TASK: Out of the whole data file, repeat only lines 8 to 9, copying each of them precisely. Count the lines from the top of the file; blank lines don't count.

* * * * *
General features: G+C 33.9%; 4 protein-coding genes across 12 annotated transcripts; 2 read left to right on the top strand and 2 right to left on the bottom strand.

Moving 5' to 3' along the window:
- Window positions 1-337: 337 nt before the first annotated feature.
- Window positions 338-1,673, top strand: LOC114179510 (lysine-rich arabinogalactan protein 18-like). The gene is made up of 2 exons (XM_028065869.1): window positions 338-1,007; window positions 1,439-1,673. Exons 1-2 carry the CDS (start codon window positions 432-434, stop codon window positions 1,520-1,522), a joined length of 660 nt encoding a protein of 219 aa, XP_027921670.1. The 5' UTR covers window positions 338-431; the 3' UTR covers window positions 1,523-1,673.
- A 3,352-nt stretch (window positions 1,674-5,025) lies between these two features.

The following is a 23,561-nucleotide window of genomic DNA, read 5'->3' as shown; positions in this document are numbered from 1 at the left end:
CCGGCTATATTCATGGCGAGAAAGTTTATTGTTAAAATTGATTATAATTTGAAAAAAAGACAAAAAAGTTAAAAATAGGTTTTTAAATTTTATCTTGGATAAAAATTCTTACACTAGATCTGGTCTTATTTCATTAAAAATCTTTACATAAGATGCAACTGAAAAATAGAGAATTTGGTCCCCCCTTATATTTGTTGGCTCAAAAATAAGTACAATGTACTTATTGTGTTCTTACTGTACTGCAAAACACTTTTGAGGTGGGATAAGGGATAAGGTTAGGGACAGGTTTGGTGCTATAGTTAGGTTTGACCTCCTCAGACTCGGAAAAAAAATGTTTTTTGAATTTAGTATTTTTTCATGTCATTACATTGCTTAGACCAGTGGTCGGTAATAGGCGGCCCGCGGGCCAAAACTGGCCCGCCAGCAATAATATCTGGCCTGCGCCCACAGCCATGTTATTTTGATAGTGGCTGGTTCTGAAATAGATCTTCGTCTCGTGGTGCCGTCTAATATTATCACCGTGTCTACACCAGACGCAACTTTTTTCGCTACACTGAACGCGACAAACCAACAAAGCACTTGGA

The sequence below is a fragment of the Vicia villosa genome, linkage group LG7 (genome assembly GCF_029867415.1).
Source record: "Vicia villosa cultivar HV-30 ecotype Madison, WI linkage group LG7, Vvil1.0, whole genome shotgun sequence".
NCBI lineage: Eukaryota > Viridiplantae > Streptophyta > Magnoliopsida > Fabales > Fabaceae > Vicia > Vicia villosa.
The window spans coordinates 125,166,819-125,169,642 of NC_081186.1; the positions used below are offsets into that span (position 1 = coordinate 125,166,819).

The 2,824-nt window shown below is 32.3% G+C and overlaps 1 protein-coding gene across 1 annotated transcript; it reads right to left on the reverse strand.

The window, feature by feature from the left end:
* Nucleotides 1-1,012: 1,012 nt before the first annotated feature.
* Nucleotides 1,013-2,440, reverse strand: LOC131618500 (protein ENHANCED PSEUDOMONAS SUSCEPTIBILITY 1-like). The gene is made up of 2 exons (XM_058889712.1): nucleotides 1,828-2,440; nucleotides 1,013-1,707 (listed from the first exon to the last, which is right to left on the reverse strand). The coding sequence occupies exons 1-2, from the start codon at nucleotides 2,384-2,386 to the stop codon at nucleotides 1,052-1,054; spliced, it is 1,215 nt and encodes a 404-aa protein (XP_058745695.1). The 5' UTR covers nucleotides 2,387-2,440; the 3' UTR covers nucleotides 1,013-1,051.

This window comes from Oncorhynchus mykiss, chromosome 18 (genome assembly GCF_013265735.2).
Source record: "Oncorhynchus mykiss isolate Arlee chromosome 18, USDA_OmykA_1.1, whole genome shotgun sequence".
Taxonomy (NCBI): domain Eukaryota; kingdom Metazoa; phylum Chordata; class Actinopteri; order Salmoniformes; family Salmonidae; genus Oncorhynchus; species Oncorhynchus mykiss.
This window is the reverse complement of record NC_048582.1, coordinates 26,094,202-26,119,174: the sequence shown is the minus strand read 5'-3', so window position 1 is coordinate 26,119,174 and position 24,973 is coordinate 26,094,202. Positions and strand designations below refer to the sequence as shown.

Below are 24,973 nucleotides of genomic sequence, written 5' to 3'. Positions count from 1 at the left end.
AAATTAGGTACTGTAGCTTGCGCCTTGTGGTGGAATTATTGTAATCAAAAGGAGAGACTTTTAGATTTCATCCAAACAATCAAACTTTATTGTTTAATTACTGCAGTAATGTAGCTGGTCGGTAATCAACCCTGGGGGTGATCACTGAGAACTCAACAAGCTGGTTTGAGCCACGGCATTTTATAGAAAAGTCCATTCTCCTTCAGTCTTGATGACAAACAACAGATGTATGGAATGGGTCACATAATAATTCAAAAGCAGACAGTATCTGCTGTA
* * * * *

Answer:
The sequence below is a fragment of the Vicia villosa genome, linkage group LG7 (genome assembly GCF_029867415.1).
Source record: "Vicia villosa cultivar HV-30 ecotype Madison, WI linkage group LG7, Vvil1.0, whole genome shotgun sequence".